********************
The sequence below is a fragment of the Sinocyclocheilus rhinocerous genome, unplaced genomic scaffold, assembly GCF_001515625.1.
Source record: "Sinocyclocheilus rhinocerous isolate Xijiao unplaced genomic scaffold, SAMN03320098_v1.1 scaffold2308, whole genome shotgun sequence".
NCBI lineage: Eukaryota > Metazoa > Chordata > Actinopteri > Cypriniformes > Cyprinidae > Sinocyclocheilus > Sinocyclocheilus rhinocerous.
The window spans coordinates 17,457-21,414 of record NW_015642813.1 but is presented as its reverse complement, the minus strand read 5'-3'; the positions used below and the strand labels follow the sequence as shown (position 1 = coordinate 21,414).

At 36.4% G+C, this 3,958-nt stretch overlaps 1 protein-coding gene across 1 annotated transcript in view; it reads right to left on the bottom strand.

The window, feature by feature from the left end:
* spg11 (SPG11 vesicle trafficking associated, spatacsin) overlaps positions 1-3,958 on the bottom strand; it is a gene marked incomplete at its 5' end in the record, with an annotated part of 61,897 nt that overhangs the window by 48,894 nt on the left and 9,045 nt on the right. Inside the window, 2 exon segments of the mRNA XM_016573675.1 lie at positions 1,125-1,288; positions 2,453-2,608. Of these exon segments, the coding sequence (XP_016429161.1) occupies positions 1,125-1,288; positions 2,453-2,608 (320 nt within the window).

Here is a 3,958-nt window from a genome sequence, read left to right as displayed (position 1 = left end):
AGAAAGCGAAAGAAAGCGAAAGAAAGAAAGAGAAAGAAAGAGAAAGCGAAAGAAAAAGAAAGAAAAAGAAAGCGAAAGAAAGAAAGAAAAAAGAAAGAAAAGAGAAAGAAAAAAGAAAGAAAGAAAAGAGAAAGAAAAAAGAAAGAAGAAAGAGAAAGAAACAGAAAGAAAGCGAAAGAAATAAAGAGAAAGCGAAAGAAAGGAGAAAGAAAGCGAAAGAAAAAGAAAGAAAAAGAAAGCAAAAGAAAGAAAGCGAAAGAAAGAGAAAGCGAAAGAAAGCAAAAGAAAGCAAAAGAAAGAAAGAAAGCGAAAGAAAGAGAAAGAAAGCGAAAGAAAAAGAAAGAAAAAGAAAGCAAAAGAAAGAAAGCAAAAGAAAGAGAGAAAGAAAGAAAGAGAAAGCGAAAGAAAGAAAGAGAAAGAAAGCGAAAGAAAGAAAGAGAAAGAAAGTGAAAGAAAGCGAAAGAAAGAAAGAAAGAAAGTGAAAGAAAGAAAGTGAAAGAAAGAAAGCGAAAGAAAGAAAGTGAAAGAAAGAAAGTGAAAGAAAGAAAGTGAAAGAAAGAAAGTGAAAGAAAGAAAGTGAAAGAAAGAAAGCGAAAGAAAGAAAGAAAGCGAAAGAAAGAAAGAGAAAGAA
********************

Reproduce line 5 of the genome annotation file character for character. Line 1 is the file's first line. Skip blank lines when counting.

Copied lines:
At 36.4% G+C, this 3,958-nt stretch overlaps 1 protein-coding gene across 1 annotated transcript in view; it reads right to left on the bottom strand.